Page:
- Corpses are being wrapped in plastic bags unseen to the public because body parts have been removed for witchcraft.
- Doctors are intentionally infecting West Africans with the virus so they can test experimental drugs on unsuspecting victims.
- Ebola is really caused by an evil snake that if you look at it, you will die (before you scoff, the virus magnified really does look snake-like – see below).
Jon Lee, author of “An Epidemic of Rumors: How Stories Shape Our Perception of Disease” studies the folklore, rumors and conspiracy theories that rage along side various disease outbreaks. He examines not only at the affected groups but also how the news media narrates the story. He argues that these rumors do not start maliciously in an effort to spread the disease or undermine outsiders, yet the rumors can easily exacerbate the situation. Benjamin Radford elaborates on Discover Online: “they [the stories] emerge from people trying to make sense of the death that’s going on around them – and a misunderstanding of science. Standard Western medical procedures designed to stop the spread of the virus — something as simple as strangers sealing a deceased victim’s body in plastic and taking it away to be examined or buried in isolation – conflict with traditional customs and practices.” And are also very scary.
Consequently, managing Ebola only from a medical perspective will only go so far. As any Medical Anthropology student knows, local rumors and conspiracy theories must be addressed in a deadly outbreak such as this, regardless of how outlandish and outrageous as they might be. Arguably, one of the best ways to do so, is to treat people with the respect they deserve, whether rural or urban, educated or uneducated – and to understand that many of the rumors do often embody a thread of truth.
Furthermore, contempt is not easily disguised and the current discourse inside and outside of West Africa is that ignorant rural people are the biggest part of the problem. International aid agencies along with local government agencies must see the people of West Africa as intelligent partners, not ignorant enemies, in combating this deadly disease.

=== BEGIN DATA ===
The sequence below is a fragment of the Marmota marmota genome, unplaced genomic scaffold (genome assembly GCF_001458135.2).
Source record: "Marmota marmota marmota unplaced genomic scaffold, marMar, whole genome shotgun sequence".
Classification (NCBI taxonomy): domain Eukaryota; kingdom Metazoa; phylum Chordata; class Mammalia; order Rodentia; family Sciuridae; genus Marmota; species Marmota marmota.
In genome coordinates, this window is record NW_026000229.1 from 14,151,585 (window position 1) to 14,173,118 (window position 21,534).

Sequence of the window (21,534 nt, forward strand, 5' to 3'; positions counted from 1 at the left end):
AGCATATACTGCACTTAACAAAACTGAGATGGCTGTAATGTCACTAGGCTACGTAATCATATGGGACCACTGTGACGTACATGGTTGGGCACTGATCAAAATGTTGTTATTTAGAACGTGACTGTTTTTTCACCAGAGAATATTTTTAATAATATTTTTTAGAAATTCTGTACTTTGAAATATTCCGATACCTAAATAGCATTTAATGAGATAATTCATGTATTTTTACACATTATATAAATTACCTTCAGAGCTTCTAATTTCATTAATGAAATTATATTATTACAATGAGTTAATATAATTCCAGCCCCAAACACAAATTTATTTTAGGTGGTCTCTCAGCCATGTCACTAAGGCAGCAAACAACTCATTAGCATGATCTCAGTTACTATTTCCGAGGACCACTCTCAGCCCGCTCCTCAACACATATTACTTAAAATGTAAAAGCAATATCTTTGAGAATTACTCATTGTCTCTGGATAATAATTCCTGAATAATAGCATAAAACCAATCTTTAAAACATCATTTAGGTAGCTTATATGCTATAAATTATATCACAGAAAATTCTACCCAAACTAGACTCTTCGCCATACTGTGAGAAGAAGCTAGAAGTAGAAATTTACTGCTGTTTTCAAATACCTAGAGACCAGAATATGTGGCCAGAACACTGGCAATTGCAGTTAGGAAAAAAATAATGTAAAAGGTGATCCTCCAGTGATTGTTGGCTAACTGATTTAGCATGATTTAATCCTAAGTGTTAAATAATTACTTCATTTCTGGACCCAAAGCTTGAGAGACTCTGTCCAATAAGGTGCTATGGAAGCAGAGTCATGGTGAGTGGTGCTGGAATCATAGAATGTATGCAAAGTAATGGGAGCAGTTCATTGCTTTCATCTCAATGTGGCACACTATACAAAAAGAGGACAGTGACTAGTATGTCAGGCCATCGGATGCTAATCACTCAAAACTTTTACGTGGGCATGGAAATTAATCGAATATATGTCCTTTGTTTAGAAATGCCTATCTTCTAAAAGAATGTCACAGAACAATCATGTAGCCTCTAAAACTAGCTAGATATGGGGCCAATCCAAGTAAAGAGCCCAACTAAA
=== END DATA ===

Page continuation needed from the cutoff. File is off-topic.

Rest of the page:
CDC spokesman Stephan Monroe admits that ”there’s a fair amount of distrust in the government in general and of the messages that are being delivered. What we’re focusing on now is trying to identify in each one of the communities that are affected by this outbreak the trusted source — whether it be a village elder or a religious leader — somebody who we can work with to teach them first what the appropriate messages are, so that people can then accept the messages.”
Melissa Leach, who has spent a good part of her career in West Africa, says this is the right approach, “Education is important, but needs to be undertaken sensitively and involving trusted local figures. The cultural practices that outbreak control teams try to modify — especially those involved with funerals and burial — lie at the heart of local social life. Challenges to these practices are also challenges to local society and authority — so, understandably resented.”
Hopefully, now that West African governments along with international aid teams have done some soul-seaching about what they have done wrong in spite of trying to do right during the past four months of this pandemic, they can partner with the very people being most ravaged and together claim victory not only over fear and mistrust, but also most importantly, the virus itself.
* Photo above of Dr. Kent Brantly treating an Ebola patient was taken by Samaritan’s Purse, one of the international aid groups on the front lines. A few weeks after this photo was taken of Dr. Brantly, he came down with the disease himself. He is currently fighting for his own life as the virus rages on in West Africa.